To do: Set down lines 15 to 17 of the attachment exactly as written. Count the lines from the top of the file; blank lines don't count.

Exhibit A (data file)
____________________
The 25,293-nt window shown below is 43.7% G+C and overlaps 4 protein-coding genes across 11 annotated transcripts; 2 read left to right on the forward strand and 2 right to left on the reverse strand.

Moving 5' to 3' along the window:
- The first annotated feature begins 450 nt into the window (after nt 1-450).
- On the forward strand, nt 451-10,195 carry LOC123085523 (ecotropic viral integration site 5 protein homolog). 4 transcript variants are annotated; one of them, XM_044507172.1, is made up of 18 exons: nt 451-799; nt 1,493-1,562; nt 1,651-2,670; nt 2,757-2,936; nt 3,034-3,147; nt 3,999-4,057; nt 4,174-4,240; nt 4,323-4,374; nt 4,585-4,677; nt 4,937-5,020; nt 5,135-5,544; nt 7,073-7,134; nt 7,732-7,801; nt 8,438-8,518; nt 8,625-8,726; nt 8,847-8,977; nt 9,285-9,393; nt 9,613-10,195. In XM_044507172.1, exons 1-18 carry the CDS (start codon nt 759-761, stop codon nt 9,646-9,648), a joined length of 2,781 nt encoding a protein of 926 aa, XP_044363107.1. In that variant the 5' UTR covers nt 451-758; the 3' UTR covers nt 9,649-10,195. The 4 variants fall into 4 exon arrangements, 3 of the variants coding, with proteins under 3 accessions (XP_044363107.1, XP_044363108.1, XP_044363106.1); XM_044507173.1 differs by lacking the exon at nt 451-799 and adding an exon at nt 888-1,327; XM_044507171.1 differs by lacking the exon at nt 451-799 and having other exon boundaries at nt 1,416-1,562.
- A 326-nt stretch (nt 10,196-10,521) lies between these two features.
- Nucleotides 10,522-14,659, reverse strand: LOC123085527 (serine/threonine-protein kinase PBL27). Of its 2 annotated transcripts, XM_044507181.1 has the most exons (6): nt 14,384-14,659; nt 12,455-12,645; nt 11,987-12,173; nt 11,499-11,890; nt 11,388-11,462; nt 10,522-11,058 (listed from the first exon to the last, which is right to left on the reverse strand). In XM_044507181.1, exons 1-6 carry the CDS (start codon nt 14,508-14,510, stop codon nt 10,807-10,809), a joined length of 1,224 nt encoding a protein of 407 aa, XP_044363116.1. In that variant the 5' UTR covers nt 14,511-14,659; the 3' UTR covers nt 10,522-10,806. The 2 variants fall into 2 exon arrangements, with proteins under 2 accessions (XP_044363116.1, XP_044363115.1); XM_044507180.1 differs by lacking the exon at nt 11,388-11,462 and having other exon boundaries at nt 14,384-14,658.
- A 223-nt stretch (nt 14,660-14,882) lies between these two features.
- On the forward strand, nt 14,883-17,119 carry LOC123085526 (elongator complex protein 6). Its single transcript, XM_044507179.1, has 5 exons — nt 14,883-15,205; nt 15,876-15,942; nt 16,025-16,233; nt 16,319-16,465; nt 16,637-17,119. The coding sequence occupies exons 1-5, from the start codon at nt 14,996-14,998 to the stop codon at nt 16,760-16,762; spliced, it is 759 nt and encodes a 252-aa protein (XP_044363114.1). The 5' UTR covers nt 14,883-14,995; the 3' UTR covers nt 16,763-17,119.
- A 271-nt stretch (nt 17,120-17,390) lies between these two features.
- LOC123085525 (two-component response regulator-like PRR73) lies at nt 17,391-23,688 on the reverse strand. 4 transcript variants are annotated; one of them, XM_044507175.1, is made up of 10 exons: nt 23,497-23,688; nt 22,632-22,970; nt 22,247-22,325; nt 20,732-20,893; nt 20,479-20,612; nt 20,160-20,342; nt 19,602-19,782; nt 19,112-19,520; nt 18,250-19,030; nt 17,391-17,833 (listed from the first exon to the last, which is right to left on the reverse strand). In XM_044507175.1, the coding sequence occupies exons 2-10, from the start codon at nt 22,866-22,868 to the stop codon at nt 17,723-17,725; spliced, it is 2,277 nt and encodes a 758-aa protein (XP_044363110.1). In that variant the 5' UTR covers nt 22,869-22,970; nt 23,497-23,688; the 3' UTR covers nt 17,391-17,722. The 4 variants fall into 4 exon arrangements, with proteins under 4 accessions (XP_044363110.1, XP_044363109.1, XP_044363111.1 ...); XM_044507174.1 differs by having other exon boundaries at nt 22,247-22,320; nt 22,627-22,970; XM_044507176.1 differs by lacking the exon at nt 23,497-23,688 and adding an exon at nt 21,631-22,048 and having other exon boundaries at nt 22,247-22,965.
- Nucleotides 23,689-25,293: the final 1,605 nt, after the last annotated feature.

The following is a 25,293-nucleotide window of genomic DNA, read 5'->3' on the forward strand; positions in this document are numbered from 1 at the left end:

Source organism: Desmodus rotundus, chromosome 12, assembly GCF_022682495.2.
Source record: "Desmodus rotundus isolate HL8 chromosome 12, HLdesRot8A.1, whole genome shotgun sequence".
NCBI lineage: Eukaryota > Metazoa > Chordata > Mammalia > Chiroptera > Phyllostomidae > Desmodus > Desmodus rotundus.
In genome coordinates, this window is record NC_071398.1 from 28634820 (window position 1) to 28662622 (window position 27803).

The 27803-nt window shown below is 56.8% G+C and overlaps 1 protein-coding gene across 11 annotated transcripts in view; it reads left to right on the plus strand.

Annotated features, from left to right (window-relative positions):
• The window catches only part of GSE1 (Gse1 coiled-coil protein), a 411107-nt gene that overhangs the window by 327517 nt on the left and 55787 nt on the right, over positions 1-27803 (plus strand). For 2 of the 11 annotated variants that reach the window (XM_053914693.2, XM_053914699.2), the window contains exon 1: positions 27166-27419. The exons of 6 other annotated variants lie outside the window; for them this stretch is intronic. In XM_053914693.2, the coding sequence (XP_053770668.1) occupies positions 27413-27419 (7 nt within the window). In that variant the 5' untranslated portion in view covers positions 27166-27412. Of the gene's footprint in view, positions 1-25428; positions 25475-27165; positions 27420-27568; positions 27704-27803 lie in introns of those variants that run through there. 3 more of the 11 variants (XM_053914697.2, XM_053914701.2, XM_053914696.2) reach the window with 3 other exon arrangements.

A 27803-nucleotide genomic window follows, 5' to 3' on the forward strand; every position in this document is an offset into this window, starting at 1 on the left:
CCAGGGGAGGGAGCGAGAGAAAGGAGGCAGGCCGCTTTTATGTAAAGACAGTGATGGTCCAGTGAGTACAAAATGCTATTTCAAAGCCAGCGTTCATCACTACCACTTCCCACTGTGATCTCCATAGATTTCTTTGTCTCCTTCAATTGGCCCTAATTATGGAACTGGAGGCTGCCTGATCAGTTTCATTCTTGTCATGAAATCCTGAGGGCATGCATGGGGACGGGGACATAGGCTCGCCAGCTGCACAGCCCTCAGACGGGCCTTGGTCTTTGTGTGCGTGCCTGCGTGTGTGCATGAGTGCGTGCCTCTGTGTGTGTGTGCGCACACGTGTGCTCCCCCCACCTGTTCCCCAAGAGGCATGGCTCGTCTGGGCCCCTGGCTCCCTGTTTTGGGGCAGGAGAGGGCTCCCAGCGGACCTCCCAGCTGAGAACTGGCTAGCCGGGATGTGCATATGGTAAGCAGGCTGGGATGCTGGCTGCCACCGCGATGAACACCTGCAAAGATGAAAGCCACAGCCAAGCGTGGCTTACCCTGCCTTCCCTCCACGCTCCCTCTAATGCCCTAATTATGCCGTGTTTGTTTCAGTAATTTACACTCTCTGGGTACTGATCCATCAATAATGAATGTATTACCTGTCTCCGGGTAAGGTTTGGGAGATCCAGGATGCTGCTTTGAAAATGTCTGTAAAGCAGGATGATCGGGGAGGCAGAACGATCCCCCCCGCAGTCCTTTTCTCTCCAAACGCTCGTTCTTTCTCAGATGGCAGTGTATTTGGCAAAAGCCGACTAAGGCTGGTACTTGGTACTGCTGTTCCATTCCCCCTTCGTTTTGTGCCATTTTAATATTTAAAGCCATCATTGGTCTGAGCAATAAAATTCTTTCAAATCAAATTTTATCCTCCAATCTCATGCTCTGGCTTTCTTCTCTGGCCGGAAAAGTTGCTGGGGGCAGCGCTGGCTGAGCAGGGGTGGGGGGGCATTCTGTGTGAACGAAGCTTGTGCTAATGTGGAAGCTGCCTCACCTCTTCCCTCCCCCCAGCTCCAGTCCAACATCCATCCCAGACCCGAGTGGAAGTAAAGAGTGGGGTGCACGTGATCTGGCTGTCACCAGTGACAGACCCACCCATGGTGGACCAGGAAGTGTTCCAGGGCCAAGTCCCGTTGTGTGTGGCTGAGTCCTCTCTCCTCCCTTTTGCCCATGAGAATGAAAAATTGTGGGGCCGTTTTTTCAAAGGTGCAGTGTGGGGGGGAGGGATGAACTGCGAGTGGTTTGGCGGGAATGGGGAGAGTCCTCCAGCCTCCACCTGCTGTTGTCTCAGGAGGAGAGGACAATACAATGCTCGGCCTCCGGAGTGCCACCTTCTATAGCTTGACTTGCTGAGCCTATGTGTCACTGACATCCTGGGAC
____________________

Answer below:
NCBI lineage: Eukaryota > Metazoa > Chordata > Mammalia > Chiroptera > Phyllostomidae > Desmodus > Desmodus rotundus.
In genome coordinates, this window is record NC_071398.1 from 28634820 (window position 1) to 28662622 (window position 27803).

The 27803-nt window shown below is 56.8% G+C and overlaps 1 protein-coding gene across 11 annotated transcripts in view; it reads left to right on the plus strand.